If any of the parameters in the SQL command are INOUT or OUT parameters, the JDBC type of the placeholder must be registered before the call can be executed. If we do not register a placeholder that returns a value, we will get a SQLException. This is done with the following methods:

void registerOutParameter(int parameterIndex, int jdbcType)
void registerOutParameter(int parameterIndex, int jdbcType, int scale)

Unlike the setXXX() methods, the registerOutParameter() method only has two forms. The first parameter in the method is the position of the placeholder in the SQL string. The second parameter is one of the constants defined in the java.sql.Types class. The Types class defines a constant for each generic JDBC type.

So, for example, if we were calling a stored procedure that passed a value through the second parameter in a parameter list, and the SQL type returned was a varchar (essentially a string), we would register the parameter like this:

cs.registerOutParameter(2, java.sql.Types.STRING);

If the return value of a function was a double, we could use this:

cs.registerOutParameter(1, java.sql.Types.DOUBLE);

For the complete list of the available java.sql.Types constants, consult the API Java documentation. When registering a parameter that is one of the numeric types such as float, double, numeric, or decimal, we could also use the second form of the registerOutParameter() method. This method takes a third parameter that defines the scale of the returned value. For example, to register a return type that returned a number with two digits to the right of the decimal point, we could use:

cs.registerOutParameter(1, java.sql.Types.DOUBLE, 2);

Note that if any of the placeholders is an INOUT parameter, the JDBC code must call both a setXXX() method and a registerOutParameter() method prior to executing the callable statement. If we fail to set the value or register the parameter, the driver will throw a SQLException.

As with the PreparedStatement object, once a placeholder has been set with data, that placeholder remains set until the code explicitly changes the placeholder. All the placeholders can be cleared by calling the method clearParameters(). The value of a placeholder is changed by calling one of the setXXX() or registerOutParameter() methods, again with the appropriate index. After the data values are set, the code calls one of the execute methods, executeUpdate(), executeQuery(), or execute(), to tell the database to execute the stored procedure.

If we call any of the executeQuery(String), executeUpdate(String), or execute(String) methods, the driver will throw a SQLException. We must call the no parameter versions of those methods with a CallableStatement.

After executing the sproc, the return values of any placeholders are retrieved with getXXX() methods, similar to those used to retrieve the column values from a row in a resultset. The getXXX() methods only have one form, one that takes an int parameter. The parameter int is the index of the placeholder in the CallableStatement.


JDBC MySQL Stored Procedure Example

We follow these steps one-by-one.

1. Sample database creation: We execute the following commands in the MySQL 8.0 command line client.

mysql> create database test;
mysql> use test;
mysql> create table emp(id int, name varchar(30), salary decimal(10,2));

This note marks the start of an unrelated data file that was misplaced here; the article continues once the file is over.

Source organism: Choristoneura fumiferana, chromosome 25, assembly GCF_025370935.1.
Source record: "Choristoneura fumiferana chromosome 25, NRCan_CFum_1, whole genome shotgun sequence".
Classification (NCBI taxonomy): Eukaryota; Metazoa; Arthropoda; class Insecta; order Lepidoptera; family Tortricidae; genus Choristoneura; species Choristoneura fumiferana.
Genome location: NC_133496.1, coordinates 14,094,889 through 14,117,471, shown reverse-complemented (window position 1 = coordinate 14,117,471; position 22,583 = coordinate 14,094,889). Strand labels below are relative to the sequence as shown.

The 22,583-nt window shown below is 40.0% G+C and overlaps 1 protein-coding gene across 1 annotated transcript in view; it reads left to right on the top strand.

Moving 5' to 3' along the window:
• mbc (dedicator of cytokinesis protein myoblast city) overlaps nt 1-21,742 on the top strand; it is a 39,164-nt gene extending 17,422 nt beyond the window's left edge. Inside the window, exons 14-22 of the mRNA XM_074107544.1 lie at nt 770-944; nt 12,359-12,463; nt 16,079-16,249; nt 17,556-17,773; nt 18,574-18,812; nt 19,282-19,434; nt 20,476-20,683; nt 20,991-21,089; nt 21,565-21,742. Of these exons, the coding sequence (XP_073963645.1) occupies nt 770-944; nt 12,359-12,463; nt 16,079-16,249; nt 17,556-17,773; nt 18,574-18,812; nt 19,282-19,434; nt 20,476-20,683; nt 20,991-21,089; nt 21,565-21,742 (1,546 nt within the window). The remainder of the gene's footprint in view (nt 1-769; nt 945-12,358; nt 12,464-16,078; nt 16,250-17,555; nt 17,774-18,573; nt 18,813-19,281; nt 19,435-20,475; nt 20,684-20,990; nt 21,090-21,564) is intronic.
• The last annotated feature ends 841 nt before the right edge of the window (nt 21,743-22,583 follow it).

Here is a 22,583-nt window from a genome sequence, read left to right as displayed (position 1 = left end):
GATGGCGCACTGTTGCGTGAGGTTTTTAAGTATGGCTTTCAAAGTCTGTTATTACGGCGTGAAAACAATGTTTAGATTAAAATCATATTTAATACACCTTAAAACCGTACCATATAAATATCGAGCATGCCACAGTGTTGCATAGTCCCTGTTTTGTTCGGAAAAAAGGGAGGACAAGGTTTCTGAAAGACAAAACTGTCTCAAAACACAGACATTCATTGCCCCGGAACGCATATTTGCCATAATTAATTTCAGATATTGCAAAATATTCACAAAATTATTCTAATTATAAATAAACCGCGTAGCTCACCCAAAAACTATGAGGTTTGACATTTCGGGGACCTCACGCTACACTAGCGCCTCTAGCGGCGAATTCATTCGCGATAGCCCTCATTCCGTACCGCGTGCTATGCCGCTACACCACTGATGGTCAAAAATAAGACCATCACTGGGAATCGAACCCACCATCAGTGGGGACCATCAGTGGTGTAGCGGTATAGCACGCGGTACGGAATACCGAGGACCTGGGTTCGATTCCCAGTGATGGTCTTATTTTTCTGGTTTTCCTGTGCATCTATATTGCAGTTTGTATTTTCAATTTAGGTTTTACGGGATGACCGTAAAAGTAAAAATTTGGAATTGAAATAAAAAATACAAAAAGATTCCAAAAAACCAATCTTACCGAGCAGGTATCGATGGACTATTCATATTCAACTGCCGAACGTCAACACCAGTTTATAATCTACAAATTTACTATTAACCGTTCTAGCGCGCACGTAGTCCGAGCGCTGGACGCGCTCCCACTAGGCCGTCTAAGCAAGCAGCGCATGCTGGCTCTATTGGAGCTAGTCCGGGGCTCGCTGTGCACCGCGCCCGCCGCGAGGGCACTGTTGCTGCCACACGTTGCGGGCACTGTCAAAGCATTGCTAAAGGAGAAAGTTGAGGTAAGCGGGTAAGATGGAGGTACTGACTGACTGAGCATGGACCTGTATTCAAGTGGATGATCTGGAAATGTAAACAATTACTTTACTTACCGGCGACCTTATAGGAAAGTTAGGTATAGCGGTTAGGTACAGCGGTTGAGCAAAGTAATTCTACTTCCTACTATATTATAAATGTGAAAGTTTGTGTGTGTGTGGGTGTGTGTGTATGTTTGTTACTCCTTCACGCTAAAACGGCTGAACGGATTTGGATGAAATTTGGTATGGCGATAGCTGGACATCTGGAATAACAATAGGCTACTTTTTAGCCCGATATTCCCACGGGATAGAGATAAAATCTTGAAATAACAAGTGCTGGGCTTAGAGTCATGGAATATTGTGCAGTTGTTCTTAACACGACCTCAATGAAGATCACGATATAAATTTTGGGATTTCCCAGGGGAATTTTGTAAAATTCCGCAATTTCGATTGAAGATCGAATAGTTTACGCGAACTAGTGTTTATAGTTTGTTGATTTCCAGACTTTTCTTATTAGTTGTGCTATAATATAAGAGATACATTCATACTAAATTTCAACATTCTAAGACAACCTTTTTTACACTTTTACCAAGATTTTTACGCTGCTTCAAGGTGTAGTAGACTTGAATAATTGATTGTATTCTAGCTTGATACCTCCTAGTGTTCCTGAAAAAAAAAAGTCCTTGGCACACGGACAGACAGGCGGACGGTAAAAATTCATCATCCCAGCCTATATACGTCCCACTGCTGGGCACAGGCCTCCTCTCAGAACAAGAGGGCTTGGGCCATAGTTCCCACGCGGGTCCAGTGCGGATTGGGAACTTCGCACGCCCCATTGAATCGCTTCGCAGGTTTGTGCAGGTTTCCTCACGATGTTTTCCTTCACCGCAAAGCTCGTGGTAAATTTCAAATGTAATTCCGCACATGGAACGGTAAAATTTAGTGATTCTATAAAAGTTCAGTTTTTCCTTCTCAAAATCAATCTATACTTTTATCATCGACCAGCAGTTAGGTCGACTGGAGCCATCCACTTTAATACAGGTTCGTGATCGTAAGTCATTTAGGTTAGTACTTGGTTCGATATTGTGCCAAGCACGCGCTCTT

mysql> insert into emp values(101, 'Rajan Sharma', 25347.25);
mysql> insert into emp values(102, 'Sneha Khurana', 36523.75);
mysql> insert into emp values(103, 'Anthony Joshua', 29326.65);


Now, we have the emp table with the following records.

mysql> select * from emp;
| id | name | salary |
| 101 | Rajan Sharma | 25347.25 |
| 102 | Sneha Khurana | 36523.75 |
| 103 | Anthony Joshua | 29326.65 |


2. Stored procedure creation: For demonstration purpose, we will create a new stored procedure named emp_info with IN, OUT and INOUT parameters. The following SQL script name sproc.sql shows it.


CREATE PROCEDURE emp_info (IN eid int, OUT ename varchar(30), INOUT esalary decimal(10,2))

declare tempSalary decimal(10,2);

-- Select data
select name, salary into ename, tempSalary from emp where id=eid;

-- Update new salary
update emp set salary = esalary where id=eid;

-- Return old esalary
set esalary = tempSalary;


After writing, the procedure can be created by running the SQL script from the MySQL 8.0 Workbench CE.
3. Calling stored procedure from JSP program: 

The following JSP program named “call-stmt.jsp” is the complete example of calling the MySQL stored procedure from JDBC.


<%@ page import="java.sql.*" %>
Connection con = null;
CallableStatement stmt = null;
ResultSet rs = null;
String url = "jdbc:mysql://localhost:3306/test?useSSL=false&allowPublicKeyRetrieval=true";
String user = "root";
String pass = "system";
String sql = "{call EMP_INFO(?,?,?)}";
int count;
try {
//Load the MySQL driver

//Create the Connection object for MySQL
con = DriverManager.getConnection(url, user, pass);
if (con != null) {
out.println("Successfully connected to " + "MySQL server using TCP/IP..." + "<br>");

//Create the CallableStatement object
CallableStatement stmt = con.prepareCall(sql);

//Set IN parameter
stmt.setInt(1, 101);

//Set OUT parameter
stmt.registerOutParameter(2, Types.VARCHAR);

//Set INOUT parameter
stmt.setDouble(3, 32456.45);
stmt.registerOutParameter(3, Types.DOUBLE);

//Execute stored procedure

//Get Out and InOut parameters
out.println("Employee Name = " + stmt.getString(2) + "<br>");
out.println("Old Salary = " + stmt.getDouble(3) + "<br>");

catch (Exception e) {
out.println("Exception: " + e.getMessage());
finally {
try {
if (con != null) {
catch (SQLException e) { }


4. Running the JSP program: When the JSP program runs, it shows the following output.


The program works as expected.

In this tutorial, we have shown you how to call a stored procedure in MySQL database from a JSP program using JDBC CallableStatement object.